Father of 'Pac-Man' dies at 91
Masaya Nakamura built a gaming leader out of a maker of mechanical horses
YUJI NITTA, Nikkei staff writer
TOKYO -- Masaya Nakamura, the founder of Japanese games company Namco known as the father of "Pac-Man," died on Jan. 22, the company announced Monday. He was 91.
Nakamura was a pioneer of the video game industry and released a variety of hot-selling titles. He was known for his open management style that gave young, highly motivated employees opportunities to excel.
Video game designer Toru Iwatani was one. Under Nakamura's wing, Iwatani created the arcade game "Pac-Man," which went on to become one of the highest grossing video games of all time. In an era when games were predominantly played "by adult men with a cigarette in their mouths," Namco wanted to make a game that women and children could play, Iwatani, now a professor at Tokyo Polytechnic University, told The Nikkei in an interview in 2013.
The inspiration for the "Pac-Man" character came from Namco employees looking at a partly eaten pizza. Instead of frantically hitting the "fire" button, Iwatani came up with a game that could be controlled by just moving the lever up and down or side to side. Whereas most games focused on fighting, the object of "Pac-Man" was to eat the obstacles.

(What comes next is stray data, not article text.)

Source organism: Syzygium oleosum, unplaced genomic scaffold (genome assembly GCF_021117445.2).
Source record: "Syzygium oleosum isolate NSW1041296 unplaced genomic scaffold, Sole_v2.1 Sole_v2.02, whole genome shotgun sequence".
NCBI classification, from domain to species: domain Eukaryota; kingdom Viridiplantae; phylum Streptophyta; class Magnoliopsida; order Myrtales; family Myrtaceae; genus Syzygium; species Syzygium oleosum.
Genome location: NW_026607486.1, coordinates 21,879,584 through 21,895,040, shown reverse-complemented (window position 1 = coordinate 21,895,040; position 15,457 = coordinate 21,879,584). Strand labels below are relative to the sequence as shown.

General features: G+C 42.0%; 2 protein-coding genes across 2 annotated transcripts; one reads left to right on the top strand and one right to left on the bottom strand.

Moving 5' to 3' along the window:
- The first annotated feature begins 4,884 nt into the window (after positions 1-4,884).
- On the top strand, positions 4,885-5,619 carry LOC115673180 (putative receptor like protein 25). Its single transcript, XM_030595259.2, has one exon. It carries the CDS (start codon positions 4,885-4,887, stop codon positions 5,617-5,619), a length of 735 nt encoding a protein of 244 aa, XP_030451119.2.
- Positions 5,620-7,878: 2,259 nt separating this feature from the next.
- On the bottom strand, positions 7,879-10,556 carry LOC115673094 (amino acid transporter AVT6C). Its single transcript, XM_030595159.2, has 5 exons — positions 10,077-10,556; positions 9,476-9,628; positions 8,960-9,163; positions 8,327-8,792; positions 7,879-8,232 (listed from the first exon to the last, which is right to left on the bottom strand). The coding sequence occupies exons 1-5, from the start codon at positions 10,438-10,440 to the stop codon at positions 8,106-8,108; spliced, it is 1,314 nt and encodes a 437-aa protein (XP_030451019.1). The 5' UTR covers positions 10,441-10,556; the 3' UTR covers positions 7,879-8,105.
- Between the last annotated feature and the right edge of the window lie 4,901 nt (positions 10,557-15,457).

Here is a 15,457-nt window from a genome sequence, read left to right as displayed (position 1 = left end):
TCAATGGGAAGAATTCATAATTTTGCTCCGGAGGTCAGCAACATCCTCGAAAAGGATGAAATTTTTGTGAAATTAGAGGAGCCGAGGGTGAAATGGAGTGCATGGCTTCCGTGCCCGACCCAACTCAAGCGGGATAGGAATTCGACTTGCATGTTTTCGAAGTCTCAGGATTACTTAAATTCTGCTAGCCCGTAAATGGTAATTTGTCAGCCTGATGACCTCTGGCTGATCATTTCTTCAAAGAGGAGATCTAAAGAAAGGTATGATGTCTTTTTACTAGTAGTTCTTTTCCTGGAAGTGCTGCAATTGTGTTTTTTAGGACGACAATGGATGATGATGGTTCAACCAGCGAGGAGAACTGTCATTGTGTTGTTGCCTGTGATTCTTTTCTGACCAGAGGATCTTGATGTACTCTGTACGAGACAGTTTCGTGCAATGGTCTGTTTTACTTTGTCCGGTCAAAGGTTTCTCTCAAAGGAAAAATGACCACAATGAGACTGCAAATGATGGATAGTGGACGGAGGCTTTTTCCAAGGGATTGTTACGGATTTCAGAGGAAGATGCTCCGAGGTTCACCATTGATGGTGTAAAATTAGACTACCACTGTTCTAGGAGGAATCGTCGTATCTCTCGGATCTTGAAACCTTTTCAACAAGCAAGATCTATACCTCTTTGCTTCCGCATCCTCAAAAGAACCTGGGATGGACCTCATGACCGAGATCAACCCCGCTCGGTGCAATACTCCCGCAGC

The death of Nakamura follows that of his contemporary Hiroshi Yamauchi, who died in 2013. Yamauchi spearheaded the growth of Nintendo as its longtime president. Nakamura's death marks the passing of another major figure in Japan's gaming industry.
Nakamura was born Tokyo's Kanda district in 1925. He went to work for the family business making air rifles. He quit in 1955 to set up his own company, Nakamura Manufacturing, which was later renamed Namco. One of his famous early products was a wooden horse he found the family's warehouse. He repaired it and turned it into a mechanical children's ride.
Nakamura hit upon the idea of putting mechanical horses on the roofs of department stores, selling rides for 5 yen (4 cents at current rates). These were ideal spaces for selling his amusement park rides, enabling him to expand his business under the slogan "from wooden horses to monorails."
In 1974, Nakamura broke into the video game machine business, acquiring the Japanese operations of U.S. arcade game company Atari. He then rolled out a series of longtime favorites, including "Pac-Man," "Xevious" and "Pro Yakyu (Professional Baseball) Family Stadium."
Nakamura drew public attention in 1993 as he came forward to support the restructuring of bankrupt Japanese movie studio Nikkatsu.
The death of Nakamura, who had held the title of honorary adviser at the merged company, Bandai Namco Holdings, means the loss of opportunities for "emerging young executives in the smartphone businesses to learn a lot from someone who talked about grand visions," said Hayao Nakayama, former president of Sega Enterprises.